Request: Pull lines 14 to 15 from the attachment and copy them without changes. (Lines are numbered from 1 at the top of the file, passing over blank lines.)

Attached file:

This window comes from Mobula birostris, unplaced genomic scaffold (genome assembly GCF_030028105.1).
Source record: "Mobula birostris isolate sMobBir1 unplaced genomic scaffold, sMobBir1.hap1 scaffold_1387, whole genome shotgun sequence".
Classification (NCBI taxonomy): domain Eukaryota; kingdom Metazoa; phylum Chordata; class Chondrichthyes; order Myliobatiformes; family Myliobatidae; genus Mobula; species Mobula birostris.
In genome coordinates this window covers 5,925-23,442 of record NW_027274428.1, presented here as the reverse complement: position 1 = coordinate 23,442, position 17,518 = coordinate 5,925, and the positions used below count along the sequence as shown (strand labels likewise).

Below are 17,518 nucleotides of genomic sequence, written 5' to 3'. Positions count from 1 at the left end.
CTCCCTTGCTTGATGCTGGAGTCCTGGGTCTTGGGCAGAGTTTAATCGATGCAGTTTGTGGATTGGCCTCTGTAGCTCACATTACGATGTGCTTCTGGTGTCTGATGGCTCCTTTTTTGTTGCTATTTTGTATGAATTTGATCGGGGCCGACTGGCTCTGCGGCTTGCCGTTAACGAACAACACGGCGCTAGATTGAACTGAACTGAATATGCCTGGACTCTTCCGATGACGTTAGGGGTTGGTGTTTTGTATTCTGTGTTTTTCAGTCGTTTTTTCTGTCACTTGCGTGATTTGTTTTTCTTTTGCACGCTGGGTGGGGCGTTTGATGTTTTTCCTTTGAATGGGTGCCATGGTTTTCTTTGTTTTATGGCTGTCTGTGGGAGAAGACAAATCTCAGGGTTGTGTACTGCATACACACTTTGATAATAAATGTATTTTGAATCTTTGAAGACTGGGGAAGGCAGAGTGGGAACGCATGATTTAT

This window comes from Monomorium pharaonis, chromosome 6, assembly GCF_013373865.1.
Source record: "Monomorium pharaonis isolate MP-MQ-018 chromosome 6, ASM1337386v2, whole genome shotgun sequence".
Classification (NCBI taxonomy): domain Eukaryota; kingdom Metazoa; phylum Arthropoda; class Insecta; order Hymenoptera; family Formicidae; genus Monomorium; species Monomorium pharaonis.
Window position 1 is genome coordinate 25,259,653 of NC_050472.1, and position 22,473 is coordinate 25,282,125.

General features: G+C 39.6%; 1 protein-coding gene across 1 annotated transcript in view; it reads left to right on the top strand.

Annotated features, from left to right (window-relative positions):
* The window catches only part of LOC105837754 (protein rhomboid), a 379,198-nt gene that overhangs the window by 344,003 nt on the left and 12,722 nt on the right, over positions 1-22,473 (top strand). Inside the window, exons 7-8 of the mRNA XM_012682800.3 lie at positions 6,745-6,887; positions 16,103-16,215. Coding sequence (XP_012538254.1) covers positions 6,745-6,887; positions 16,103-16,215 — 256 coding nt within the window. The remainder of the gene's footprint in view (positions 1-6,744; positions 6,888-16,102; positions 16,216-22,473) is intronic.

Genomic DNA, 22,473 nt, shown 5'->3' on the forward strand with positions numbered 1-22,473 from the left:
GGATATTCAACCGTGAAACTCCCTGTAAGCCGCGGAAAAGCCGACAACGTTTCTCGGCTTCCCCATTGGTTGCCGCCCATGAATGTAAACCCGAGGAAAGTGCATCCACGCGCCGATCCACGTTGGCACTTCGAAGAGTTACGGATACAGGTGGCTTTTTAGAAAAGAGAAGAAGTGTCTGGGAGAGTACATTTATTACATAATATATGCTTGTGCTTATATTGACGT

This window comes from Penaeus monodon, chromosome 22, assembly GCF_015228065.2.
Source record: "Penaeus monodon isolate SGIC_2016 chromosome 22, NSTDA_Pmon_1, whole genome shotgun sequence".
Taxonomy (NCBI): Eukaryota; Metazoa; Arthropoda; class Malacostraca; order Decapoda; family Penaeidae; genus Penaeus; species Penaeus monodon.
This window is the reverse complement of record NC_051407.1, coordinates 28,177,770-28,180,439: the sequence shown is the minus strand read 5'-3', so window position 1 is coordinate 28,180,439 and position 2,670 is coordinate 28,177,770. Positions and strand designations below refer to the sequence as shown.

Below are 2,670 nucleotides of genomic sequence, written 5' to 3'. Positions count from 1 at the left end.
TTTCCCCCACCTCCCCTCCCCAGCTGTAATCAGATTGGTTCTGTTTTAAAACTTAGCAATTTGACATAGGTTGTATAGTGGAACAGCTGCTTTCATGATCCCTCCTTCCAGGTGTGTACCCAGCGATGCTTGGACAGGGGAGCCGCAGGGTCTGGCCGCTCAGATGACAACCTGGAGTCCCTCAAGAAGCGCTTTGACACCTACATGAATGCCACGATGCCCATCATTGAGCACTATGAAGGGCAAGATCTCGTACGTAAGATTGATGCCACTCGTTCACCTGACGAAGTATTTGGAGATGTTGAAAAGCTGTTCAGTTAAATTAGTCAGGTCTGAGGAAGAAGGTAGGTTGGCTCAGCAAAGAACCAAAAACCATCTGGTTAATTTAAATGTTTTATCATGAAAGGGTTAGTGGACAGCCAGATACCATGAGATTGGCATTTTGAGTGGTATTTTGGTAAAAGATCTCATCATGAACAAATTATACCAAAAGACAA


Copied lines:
Genomic DNA, 22,473 nt, shown 5'->3' on the forward strand with positions numbered 1-22,473 from the left:
GGATATTCAACCGTGAAACTCCCTGTAAGCCGCGGAAAAGCCGACAACGTTTCTCGGCTTCCCCATTGGTTGCCGCCCATGAATGTAAACCCGAGGAAAGTGCATCCACGCGCCGATCCACGTTGGCACTTCGAAGAGTTACGGATACAGGTGGCTTTTTAGAAAAGAGAAGAAGTGTCTGGGAGAGTACATTTATTACATAATATATGCTTGTGCTTATATTGACGT